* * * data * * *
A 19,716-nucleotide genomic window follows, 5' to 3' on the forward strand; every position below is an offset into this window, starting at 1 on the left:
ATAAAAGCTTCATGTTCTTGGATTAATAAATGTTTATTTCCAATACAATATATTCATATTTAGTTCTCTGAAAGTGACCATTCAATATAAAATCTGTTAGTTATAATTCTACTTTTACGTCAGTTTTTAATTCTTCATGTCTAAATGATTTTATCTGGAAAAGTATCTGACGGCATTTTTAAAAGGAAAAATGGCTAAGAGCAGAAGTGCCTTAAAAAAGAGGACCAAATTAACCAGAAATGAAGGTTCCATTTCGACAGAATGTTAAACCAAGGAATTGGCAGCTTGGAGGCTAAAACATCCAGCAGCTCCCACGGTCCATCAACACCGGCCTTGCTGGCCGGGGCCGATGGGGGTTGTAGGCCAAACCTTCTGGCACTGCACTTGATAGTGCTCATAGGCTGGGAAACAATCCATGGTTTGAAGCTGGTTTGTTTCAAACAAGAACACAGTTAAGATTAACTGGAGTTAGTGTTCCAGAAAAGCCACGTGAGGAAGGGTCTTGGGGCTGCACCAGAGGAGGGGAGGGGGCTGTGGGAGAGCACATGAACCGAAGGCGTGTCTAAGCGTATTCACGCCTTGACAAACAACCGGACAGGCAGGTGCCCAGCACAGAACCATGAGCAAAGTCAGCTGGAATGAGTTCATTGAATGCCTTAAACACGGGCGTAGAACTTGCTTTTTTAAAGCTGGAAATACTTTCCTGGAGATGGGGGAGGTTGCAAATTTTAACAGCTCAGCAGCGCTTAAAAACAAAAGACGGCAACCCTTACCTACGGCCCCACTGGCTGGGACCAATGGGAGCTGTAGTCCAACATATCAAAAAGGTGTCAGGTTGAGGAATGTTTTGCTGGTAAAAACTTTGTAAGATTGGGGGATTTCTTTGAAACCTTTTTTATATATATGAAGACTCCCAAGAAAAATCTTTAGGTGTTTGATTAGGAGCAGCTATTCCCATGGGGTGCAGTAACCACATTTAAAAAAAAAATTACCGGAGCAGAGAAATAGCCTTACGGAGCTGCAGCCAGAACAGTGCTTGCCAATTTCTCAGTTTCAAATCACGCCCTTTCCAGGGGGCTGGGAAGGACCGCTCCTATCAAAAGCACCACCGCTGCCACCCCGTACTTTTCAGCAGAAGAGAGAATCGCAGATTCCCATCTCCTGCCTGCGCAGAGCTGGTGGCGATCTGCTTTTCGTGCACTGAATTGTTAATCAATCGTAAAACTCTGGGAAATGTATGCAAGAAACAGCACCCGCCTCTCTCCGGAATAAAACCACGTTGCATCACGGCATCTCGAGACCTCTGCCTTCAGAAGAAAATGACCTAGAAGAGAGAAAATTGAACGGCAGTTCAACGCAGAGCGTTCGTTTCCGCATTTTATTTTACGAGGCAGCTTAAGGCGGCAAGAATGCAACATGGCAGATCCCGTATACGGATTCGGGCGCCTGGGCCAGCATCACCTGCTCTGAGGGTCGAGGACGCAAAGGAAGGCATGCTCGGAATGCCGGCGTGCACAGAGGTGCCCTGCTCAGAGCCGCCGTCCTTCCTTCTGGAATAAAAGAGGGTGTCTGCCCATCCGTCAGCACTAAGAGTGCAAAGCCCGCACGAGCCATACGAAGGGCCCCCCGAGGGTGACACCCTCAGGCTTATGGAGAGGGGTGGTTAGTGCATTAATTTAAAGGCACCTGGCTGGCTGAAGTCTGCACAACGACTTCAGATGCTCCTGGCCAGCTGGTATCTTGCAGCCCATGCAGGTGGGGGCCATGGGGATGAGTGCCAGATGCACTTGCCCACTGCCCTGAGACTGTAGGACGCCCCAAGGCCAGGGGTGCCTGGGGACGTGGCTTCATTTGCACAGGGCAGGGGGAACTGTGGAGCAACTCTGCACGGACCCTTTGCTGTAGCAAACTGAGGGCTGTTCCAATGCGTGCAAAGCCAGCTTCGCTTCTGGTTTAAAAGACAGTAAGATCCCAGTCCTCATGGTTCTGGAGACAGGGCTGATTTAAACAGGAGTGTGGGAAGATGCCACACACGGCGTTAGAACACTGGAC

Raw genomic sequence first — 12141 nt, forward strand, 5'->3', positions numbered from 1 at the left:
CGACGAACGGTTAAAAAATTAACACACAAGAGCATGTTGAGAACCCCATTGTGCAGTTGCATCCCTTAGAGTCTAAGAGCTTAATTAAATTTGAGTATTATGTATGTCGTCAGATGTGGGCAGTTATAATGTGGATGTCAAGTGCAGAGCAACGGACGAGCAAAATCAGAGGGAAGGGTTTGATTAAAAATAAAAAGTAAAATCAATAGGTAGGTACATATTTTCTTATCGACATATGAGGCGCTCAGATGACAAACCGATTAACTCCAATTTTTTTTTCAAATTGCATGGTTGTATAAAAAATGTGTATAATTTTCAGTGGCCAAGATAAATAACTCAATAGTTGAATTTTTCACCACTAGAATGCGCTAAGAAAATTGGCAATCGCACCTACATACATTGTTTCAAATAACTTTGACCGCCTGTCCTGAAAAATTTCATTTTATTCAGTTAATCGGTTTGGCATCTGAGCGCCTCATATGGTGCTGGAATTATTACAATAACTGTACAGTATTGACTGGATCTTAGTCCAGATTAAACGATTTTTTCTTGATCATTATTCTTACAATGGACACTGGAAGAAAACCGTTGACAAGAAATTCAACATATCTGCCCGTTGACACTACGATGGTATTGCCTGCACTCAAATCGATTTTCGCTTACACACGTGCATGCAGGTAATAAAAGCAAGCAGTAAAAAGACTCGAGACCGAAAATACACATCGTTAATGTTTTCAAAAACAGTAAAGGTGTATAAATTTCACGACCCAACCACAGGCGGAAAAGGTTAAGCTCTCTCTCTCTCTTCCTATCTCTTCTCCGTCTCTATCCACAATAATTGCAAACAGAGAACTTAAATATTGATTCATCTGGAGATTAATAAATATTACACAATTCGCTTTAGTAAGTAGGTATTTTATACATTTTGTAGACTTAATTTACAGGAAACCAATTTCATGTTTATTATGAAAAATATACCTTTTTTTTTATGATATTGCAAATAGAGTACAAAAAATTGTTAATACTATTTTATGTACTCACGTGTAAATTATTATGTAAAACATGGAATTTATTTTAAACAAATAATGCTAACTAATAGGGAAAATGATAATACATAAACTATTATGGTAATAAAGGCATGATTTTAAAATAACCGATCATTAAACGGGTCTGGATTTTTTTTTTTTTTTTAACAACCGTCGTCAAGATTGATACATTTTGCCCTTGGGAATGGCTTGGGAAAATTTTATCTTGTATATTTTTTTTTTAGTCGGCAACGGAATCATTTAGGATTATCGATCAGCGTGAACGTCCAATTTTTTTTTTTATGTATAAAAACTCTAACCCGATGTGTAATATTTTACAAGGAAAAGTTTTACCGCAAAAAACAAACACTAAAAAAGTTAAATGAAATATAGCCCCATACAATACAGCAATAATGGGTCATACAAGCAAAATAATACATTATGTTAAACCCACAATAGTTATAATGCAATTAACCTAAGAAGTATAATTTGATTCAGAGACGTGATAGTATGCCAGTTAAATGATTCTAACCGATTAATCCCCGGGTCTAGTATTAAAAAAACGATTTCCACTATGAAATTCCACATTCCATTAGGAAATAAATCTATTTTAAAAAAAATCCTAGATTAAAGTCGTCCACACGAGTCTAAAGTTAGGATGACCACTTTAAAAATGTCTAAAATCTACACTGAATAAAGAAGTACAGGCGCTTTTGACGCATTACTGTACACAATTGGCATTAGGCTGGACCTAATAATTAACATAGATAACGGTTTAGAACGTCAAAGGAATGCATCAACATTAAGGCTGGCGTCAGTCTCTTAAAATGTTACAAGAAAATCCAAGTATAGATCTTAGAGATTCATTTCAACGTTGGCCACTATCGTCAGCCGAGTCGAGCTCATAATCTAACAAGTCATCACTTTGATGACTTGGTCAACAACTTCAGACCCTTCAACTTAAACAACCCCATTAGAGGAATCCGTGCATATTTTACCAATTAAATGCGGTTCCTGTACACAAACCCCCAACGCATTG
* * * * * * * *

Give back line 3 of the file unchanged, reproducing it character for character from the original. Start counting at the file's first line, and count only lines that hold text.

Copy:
Raw genomic sequence first — 12141 nt, forward strand, 5'->3', positions numbered from 1 at the left: